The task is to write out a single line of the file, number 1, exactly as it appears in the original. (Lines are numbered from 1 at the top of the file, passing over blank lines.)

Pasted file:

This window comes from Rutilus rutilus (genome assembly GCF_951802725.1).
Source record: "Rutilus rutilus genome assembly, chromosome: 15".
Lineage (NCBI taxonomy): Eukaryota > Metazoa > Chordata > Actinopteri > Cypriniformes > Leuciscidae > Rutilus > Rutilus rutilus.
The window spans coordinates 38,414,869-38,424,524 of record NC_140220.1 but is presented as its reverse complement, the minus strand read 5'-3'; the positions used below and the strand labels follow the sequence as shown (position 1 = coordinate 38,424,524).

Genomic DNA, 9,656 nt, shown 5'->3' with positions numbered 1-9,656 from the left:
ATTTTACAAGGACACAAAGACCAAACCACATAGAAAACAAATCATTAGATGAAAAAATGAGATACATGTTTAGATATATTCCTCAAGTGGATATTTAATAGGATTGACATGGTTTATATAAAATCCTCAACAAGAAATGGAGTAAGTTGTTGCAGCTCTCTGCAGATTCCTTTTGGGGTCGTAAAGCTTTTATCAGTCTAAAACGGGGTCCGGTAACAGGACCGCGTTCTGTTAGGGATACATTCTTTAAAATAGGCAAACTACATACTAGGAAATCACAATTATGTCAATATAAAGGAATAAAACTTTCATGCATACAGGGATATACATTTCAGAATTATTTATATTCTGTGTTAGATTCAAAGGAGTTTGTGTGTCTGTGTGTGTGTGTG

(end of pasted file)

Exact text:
This window comes from Rutilus rutilus (genome assembly GCF_951802725.1).